School of Engineering
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Barnum-Simons Chair in Math and Statistics, and Professor of Statistics and, by courtesy, of Electrical Engineering
BioEmmanuel Candès is the Barnum-Simons Chair in Mathematics and Statistics, a professor of electrical engineering (by courtesy) and a member of the Institute of Computational and Mathematical Engineering at Stanford University. Earlier, Candès was the Ronald and Maxine Linde Professor of Applied and Computational Mathematics at the California Institute of Technology. His research interests are in computational harmonic analysis, statistics, information theory, signal processing and mathematical optimization with applications to the imaging sciences, scientific computing and inverse problems. He received his Ph.D. in statistics from Stanford University in 1998.
Candès has received several awards including the Alan T. Waterman Award from NSF, which is the highest honor bestowed by the National Science Foundation, and which recognizes the achievements of early-career scientists. He has given over 60 plenary lectures at major international conferences, not only in mathematics and statistics but in many other areas as well including biomedical imaging and solid-state physics. He was elected to the National Academy of Sciences and to the American Academy of Arts and Sciences in 2014.
Visiting Associate Professor, Electrical Engineering
BioShuo Cao received the Ph.D. in condensed matter physics from the Institute of Physics (IOP), Chinese Academy of Sciences, University of Chinese Academy of Sciences (UCAS), Beijing, China in 2015. He obtained the M.Sc. degree in theoretical physics in 2004 and the B.Sc. degree in physics in 2000 from the School of Physics, Liaoning University, Shenyang, China.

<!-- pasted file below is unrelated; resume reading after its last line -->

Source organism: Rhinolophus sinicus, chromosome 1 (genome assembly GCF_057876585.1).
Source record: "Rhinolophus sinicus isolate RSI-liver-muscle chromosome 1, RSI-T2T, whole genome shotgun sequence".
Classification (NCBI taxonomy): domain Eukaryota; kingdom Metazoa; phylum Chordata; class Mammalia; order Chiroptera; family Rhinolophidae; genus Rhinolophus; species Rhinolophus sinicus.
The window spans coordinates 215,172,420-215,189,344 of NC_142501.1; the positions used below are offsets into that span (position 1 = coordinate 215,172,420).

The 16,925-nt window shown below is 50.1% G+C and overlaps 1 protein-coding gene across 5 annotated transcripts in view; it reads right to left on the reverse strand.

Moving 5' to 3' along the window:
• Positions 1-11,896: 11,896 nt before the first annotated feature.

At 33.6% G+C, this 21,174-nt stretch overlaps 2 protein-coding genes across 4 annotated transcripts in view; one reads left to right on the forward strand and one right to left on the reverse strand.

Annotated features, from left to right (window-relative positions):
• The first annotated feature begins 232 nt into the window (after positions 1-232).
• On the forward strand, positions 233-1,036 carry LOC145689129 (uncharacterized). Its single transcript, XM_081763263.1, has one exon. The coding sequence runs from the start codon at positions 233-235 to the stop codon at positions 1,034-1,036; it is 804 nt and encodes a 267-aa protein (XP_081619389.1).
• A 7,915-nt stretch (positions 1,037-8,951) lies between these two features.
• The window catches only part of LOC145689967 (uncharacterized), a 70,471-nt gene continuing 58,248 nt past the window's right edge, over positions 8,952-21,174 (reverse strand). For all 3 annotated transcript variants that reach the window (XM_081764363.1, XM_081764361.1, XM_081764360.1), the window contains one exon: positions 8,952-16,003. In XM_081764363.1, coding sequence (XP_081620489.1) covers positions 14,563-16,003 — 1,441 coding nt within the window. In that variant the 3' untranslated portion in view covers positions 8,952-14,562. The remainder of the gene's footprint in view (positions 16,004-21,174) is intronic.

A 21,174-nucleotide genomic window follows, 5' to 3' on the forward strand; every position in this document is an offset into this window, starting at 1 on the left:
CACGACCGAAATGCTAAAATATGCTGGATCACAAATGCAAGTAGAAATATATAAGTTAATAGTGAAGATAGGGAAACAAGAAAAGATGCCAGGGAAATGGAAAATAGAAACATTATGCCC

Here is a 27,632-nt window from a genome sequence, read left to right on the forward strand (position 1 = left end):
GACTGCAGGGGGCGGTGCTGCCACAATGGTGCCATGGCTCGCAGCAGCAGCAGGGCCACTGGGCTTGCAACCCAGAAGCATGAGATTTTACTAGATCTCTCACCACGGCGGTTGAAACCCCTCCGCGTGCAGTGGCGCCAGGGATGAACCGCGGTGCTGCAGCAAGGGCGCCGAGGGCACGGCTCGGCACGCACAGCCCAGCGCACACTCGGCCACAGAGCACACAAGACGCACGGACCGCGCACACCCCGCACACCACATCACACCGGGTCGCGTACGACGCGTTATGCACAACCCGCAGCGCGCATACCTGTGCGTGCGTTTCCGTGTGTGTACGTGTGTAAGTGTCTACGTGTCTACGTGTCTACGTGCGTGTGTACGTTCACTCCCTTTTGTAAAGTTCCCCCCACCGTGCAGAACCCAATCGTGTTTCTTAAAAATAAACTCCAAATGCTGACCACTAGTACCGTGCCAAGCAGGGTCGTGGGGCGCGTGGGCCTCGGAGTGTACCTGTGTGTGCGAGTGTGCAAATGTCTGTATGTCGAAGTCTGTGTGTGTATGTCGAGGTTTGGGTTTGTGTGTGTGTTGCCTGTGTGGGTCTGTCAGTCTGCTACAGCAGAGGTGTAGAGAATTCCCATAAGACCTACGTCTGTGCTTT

Since 2004, he has been on the Faculty at Liaoning University, Shenyang and currently holds the position of Associate professor in the Department of Fundamental Physics, School of Physics, Liaoning University, Shenyang, where he is currently serving as Chair of the Department.
Dr. Cao was awarded the outstanding undergraduate experimental teaching prize in Liaoning University in 2018, the Teaching Achievement Prizes at the undergraduate course of University education in Liaoning Province in 2018, an Academic Achievement Award of academic paper in Shenyang City in 2018, an Academic Achievement Award of academic paper in Liaoning Province in 2017, the Miyoshi student pacesetter of University of Chinese Academy of Sciences in 2015, the Director Scholarship Award in Institute of Physics, Chinese Academy of Sciences in 2014, Miyoshi student of University of Chinese Academy of Sciences in 2013, the Director Scholarship Award in Institute of Physics, Chinese Academy of Sciences in 2013, the Excellent Posted Report Award of Chinese Society of Physics Fall Academic Conference in 2013.
In 2019, he is awarded a scholarship under State Scholarship Fund to study in the United States of America as a Visiting Scholar from China Scholarship Council (CSC), and he has been appointed as a Visiting Associate Professor at the Department of Electrical Engineering in the School of Engineering, Stanford University.
His research fields are the electronic and optical properties of low-dimensional materials, such as zero-dimensional quantum dot (QD), two-dimensional graphene (GR), and hybrid QD-GR materials and optoelectronic devices. Recently, he is particularly interested in analyzing and understanding energy band coupling and intrinsic charge transfer, transition micro-mechanisms of hybrid low-dimensional materials and optoelectronic devices.